Imposter syndrome could affect minority college students

Madison Rexroat

Minorities in a college environment can often feel insecure for various reasons, but a new study claims that a phenomenon called imposter syndrome can account for feelings of anxiety or depression in students. Imposter syndrome is defined as feeling incompetent or unsuccessful despite one’s accomplishments.

Imposter syndrome was first observed in 1978 when a study found that accomplished women in the workplace often felt like “frauds.” That study inspired the more recent study, which observed imposter syndrome in college students, particularly minorities like African American, Asian American and Latino American students.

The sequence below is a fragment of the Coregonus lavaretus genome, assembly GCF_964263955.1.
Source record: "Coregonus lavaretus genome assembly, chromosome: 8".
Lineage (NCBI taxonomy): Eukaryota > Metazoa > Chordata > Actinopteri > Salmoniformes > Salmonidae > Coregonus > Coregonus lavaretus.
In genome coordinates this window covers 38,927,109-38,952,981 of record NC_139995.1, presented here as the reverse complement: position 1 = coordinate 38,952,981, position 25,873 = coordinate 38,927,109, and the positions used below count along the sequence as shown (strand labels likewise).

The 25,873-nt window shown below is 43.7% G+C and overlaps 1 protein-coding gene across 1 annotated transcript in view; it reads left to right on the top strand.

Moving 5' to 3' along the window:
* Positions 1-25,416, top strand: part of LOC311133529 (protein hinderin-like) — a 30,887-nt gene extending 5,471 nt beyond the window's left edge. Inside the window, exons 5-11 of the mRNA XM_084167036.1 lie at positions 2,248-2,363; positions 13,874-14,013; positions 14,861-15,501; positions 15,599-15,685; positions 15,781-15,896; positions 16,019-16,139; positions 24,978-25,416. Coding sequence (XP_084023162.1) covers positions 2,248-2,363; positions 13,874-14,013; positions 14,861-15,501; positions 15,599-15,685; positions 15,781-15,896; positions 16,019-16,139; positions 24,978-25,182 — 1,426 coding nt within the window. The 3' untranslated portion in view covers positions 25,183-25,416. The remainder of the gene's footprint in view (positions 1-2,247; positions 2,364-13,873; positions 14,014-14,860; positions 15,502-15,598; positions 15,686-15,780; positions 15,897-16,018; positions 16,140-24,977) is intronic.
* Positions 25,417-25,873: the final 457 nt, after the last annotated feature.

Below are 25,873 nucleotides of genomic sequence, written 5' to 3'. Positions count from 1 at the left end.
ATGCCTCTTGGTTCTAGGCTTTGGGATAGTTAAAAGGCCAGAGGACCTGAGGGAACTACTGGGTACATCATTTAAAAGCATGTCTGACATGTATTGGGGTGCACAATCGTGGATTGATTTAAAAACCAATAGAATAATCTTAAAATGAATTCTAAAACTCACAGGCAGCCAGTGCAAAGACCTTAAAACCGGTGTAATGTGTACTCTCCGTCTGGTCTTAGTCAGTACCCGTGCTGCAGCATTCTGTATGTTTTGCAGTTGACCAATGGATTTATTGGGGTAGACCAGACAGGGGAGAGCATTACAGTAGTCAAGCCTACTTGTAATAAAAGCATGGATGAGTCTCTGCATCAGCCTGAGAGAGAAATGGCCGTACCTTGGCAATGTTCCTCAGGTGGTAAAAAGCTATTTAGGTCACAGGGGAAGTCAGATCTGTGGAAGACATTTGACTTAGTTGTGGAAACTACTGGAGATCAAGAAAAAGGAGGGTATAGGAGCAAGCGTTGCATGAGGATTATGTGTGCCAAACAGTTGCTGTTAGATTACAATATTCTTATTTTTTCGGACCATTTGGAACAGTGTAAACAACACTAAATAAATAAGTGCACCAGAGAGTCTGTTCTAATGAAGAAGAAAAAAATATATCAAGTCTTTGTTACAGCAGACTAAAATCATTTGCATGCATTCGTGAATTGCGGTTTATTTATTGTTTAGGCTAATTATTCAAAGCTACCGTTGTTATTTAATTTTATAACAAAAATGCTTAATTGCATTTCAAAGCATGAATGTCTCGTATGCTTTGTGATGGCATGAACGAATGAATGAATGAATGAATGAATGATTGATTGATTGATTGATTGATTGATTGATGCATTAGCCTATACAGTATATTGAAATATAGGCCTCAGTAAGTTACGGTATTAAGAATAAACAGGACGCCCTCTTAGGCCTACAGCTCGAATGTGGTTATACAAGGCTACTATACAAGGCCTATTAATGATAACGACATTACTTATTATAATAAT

The study found that high imposter feelings among minority students were positively correlated with anxiety and depression. This is often a result of racial stereotypes and the belief that minorities are only allowed accomplishments because of affirmative action, even if one’s accomplishments are truly their own.

To read the full article by USA Today College, click here.